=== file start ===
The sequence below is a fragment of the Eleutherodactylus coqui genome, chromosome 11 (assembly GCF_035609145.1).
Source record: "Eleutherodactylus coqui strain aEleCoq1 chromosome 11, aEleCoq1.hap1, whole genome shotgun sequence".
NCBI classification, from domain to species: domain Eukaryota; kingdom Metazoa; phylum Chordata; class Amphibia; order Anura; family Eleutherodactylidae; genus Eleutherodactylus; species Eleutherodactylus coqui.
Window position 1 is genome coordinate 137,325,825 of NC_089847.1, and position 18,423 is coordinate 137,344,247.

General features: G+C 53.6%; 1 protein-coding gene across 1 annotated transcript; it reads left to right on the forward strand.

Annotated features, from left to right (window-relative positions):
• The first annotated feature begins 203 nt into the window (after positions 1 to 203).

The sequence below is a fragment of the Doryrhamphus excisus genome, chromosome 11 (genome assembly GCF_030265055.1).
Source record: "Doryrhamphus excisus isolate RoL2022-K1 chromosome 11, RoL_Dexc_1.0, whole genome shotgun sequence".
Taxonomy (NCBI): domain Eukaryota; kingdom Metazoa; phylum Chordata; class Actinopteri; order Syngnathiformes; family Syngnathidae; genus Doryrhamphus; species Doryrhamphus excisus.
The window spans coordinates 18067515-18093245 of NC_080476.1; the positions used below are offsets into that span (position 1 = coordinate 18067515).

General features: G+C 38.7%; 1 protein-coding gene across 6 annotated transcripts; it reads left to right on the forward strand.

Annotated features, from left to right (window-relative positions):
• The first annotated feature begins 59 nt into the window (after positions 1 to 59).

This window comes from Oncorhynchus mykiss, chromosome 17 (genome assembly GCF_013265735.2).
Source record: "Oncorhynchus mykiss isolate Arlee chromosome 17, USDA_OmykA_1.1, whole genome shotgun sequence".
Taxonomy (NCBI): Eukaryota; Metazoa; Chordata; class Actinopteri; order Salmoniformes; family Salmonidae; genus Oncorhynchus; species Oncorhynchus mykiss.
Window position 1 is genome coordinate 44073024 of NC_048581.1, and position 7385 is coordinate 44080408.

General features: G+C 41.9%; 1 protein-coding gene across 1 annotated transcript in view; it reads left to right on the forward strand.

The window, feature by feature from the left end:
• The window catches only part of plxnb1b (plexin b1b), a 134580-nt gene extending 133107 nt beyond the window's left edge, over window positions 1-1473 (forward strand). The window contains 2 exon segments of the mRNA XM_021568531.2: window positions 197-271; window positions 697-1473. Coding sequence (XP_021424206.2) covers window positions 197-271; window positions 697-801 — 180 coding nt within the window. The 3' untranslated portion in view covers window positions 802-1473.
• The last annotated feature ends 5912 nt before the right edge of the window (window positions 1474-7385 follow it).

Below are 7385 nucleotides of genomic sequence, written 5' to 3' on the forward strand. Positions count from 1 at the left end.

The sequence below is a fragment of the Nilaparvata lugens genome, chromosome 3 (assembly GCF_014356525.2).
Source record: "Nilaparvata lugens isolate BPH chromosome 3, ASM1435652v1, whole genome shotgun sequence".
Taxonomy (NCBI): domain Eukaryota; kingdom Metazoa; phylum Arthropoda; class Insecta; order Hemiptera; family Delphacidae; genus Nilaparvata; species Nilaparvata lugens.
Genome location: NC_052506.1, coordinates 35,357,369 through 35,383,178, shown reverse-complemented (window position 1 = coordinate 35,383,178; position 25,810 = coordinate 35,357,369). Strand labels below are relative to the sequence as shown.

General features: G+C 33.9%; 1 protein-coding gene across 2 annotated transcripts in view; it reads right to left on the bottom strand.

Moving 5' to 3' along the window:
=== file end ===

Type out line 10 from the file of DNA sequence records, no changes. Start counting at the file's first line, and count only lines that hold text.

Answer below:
Taxonomy (NCBI): domain Eukaryota; kingdom Metazoa; phylum Chordata; class Actinopteri; order Syngnathiformes; family Syngnathidae; genus Doryrhamphus; species Doryrhamphus excisus.